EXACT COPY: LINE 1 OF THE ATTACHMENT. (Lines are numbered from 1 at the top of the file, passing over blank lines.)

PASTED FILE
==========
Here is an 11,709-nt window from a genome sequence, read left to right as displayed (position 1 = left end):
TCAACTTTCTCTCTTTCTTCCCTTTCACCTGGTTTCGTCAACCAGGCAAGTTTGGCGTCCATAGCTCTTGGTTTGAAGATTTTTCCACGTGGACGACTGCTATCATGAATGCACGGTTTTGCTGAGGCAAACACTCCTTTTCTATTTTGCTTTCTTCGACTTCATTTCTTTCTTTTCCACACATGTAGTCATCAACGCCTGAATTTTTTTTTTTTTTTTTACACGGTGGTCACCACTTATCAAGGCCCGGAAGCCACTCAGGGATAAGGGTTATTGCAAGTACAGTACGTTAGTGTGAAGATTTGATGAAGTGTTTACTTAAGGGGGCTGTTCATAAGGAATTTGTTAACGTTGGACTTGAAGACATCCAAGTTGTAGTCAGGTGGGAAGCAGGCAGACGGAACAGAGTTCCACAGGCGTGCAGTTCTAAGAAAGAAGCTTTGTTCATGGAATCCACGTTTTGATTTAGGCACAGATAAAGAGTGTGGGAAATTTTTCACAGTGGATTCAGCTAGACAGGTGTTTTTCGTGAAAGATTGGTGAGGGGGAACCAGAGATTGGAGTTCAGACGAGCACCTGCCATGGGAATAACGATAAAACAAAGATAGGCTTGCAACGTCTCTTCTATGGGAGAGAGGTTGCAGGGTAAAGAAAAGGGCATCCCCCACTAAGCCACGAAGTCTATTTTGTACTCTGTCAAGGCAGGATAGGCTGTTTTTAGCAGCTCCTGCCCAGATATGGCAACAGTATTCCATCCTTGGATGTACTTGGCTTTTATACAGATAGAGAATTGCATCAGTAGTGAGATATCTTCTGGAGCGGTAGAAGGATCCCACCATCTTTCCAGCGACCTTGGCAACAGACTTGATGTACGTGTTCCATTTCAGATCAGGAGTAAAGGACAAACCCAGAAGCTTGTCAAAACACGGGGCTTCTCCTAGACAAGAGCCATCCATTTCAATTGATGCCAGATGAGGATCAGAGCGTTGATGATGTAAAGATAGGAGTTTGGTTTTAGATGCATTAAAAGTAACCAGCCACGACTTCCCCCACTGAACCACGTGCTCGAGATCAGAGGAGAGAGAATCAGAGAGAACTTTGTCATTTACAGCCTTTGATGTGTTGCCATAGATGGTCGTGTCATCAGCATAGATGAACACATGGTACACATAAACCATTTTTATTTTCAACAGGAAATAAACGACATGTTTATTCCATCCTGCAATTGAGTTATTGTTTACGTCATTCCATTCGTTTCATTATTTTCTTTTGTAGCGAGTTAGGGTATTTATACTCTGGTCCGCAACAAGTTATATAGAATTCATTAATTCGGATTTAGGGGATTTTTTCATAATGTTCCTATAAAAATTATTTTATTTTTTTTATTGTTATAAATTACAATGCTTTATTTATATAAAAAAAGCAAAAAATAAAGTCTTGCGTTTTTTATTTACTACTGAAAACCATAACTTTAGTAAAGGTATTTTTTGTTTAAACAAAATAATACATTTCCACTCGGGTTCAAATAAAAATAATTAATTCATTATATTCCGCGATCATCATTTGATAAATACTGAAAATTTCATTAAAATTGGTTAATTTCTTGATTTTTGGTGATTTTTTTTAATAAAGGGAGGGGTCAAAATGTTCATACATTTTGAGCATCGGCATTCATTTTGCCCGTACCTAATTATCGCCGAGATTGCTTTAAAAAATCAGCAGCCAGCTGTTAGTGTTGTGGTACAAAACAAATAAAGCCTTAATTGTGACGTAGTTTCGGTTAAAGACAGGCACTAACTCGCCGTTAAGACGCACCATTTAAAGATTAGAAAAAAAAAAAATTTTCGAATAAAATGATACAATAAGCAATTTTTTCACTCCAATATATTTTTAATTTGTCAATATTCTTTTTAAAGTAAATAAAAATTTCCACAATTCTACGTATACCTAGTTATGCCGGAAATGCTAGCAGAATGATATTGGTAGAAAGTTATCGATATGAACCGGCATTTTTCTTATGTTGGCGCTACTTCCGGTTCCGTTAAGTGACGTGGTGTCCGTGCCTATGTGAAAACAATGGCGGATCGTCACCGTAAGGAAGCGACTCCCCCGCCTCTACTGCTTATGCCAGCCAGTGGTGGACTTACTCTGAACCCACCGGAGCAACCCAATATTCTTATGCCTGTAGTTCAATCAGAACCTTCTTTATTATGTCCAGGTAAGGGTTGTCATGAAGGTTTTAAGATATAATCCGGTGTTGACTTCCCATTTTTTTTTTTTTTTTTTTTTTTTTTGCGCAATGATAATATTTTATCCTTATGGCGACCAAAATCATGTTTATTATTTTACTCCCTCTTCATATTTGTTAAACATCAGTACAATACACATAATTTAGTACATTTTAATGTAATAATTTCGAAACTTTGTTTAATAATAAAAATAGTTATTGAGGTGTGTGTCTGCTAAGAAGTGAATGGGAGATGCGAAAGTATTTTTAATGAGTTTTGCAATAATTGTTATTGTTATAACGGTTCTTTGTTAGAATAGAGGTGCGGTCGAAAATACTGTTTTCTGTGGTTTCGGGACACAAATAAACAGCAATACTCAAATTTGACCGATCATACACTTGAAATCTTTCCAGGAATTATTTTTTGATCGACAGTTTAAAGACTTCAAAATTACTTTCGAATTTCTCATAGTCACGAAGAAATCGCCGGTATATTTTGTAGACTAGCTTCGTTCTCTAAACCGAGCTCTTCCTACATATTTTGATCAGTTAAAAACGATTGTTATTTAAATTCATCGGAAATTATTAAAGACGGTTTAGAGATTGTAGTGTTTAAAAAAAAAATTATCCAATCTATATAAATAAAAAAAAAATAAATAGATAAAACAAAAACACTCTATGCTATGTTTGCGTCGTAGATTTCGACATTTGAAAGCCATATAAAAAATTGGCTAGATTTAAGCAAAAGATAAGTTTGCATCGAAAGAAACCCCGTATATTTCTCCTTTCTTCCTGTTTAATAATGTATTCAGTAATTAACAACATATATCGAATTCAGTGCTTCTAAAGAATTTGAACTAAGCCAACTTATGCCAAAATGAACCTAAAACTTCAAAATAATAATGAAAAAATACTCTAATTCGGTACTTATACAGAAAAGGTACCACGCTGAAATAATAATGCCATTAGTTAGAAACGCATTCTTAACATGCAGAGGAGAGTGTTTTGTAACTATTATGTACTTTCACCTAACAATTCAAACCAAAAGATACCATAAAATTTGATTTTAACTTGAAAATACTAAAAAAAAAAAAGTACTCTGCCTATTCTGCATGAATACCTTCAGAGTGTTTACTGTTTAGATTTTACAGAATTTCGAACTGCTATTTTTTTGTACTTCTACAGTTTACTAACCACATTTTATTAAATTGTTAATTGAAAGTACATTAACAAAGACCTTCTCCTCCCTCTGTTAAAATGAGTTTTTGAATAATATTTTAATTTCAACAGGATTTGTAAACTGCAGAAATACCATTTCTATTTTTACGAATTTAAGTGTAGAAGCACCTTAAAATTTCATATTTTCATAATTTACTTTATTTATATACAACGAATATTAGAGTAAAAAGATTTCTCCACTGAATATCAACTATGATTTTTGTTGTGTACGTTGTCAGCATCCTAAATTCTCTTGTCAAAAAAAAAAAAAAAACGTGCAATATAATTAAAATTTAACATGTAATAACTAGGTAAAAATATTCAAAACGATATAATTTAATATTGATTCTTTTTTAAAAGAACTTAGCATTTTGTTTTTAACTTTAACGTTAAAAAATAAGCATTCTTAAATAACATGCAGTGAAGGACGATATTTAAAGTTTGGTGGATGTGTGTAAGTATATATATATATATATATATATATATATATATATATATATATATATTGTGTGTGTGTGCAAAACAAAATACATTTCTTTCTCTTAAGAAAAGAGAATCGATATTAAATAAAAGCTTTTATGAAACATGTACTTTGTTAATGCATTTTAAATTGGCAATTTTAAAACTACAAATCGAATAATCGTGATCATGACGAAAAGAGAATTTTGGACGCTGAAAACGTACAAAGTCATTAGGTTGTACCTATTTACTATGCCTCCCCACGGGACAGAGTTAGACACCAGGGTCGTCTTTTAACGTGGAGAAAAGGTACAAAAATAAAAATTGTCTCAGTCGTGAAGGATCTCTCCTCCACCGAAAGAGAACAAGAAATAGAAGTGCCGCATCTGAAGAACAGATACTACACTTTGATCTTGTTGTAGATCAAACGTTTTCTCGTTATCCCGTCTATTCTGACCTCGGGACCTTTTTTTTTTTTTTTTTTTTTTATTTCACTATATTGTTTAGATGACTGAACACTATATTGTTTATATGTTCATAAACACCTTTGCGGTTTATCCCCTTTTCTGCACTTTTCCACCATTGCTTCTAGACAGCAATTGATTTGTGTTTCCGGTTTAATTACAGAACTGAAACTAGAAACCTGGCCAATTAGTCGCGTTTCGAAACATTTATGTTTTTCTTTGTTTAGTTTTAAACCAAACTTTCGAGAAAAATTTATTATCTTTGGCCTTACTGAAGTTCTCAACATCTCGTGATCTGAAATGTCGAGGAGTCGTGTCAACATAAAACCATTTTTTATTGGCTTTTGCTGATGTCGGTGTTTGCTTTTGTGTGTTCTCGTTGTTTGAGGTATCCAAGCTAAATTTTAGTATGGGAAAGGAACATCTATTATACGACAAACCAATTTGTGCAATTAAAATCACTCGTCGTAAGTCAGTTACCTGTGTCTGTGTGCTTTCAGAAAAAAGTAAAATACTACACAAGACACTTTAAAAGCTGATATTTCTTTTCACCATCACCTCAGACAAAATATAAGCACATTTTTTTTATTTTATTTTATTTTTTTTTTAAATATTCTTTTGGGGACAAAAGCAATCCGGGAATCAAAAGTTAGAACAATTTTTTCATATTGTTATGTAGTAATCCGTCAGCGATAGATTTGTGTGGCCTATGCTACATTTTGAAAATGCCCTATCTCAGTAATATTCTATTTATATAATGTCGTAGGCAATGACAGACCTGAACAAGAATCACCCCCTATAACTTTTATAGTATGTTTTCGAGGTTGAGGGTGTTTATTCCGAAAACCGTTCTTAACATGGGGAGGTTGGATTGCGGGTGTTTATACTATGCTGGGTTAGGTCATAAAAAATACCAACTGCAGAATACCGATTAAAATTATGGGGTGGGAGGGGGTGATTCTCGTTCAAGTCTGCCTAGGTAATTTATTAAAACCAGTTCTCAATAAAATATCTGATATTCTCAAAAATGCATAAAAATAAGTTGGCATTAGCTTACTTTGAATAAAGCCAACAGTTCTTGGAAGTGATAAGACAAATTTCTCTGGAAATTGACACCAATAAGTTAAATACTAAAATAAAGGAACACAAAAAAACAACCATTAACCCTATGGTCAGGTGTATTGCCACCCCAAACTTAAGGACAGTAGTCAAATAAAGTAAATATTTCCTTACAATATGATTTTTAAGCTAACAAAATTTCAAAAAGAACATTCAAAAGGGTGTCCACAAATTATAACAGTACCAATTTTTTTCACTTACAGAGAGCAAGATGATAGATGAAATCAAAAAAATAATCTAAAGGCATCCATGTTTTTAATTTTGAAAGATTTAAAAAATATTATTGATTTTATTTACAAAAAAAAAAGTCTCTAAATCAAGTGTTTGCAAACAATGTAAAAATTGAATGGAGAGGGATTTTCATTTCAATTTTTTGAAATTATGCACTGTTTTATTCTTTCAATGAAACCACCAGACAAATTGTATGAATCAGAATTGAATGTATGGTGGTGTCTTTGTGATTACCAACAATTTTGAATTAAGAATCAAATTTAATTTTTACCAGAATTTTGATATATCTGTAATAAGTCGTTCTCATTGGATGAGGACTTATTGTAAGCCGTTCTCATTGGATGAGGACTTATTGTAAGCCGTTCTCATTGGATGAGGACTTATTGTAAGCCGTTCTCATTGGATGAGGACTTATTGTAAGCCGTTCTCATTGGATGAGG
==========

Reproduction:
Here is an 11,709-nt window from a genome sequence, read left to right as displayed (position 1 = left end):